That understanding can probably be traced back to the fact that, as a 4-year-old herself, Bowlby was a dancer — and a passionate one. She began dancing in Boulder, training in ballet and tap.
“And I loved it. I had a lot of fun. And I never stopped,” she said.
One of the techniques she learned back then was to attach stories to the dance moves being taught. Stories have become a hallmark of Bowlby’s method.
“For all the locomotive skills, I have stories — going to the beach and collecting seashells, being fairies at the lake who love to fly across,” she said. “They love being princesses, unicorns. And fairies — they love fairies.”
Bowlby spent most of her childhood in Glenwood Springs and studied with a teacher, based in Aspen, from the Royal Academy of Ballet. By 17, Bowlby was teaching dance at Colorado Mountain College. She spent three years in a jazz company that grew out of CMC and toured around Colorado in the early ’80s. She also spent time teaching at a studio in Rifle before joining the staff at the Aspen Ballet School, which in the mid-’90s became the Aspen Ballet Company and then Aspen Santa Fe Ballet. For several years in the early ’90s, she taught adult classes and found that her passion for instructing dance wasn’t limited to kids.
“I kind of like teaching everyone,” she said, noting that she does some one-on-one instruction with adults and teaches the occasional class for older kids.
Bowlby believes that the youngest kids get something special from dance.
“They gain a lot of confidence, mentally and physically,” she said. “They learn to move their bodies through space, a wonderful thing to learn. It really seems to spread out into all of their activities. The 3- and 4-year-olds, even after a few months, you see what they learn — how to skip, gallop, control their bodies. The level of confidence they gain is fun to watch.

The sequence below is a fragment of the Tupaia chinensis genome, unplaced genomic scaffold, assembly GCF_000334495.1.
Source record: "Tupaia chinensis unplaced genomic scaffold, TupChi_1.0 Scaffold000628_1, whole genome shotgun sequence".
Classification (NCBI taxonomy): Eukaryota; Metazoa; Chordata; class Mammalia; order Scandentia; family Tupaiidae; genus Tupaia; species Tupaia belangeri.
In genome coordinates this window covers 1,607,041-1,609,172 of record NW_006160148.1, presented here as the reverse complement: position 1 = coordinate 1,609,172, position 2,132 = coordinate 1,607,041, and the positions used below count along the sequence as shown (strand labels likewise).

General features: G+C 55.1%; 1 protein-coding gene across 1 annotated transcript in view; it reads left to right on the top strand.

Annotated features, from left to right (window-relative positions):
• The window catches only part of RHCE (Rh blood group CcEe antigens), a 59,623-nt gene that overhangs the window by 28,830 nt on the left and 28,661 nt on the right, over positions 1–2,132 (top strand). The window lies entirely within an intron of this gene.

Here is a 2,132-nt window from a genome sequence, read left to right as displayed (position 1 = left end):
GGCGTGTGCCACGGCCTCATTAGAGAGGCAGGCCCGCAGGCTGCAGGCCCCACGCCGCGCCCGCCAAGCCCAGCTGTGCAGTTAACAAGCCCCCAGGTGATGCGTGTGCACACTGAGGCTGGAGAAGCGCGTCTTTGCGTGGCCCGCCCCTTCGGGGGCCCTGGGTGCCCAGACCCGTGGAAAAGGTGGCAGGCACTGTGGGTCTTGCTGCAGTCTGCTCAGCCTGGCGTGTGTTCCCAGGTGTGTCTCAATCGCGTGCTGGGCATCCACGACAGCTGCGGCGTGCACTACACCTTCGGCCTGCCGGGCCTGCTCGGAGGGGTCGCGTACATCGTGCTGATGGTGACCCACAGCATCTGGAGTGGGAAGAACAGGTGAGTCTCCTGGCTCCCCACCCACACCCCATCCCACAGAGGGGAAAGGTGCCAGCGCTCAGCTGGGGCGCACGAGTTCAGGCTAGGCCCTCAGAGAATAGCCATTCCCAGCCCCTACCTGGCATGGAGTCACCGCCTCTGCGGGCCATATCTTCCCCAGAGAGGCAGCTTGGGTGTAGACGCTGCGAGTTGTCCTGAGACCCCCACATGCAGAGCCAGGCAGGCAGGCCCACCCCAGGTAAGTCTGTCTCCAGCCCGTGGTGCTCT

“I want the kids to love themselves, feel good about themselves. Dance is a great vehicle for kids to feel good, control their bodies.”
“The biggest thing is that she’s so passionate about dance, and that’s infectious,” Doskocil said. “She gives them a love of dance. They’re so in love with it after taking a class with her.”
Each December, Bowlby sees her students receive a special gift in being able to interact closely with the Aspen Santa Fe Ballet company members, along with a handful of guest dancers, in “The Nutcracker.” The kids get to see close-up what it is they are aspiring to be and how a professional dancer conducts herself.
“The dancers they bring in are kind to the kids backstage,” Bowlby said. “The kids look up to them, and they get to see where they can go. They see it firsthand at ‘The Nutcracker.’ That’s a big thing for a little kid.”
“The Nutcracker” is also a treat for Bowlby.
“I get to see the older kids, who I had when they were young and haven’t seen for a while. I get to see the level they’ve gotten to — that’s really cool for me. Every year, it’s magic. I’m standing in the wings, watching the light hit their faces, and every year I feel that way. I get really emotional.”
Even after two-plus decades, Bowlby would still always choose to work with children.
“I always love being around kids,” she said. “It doesn’t go away.”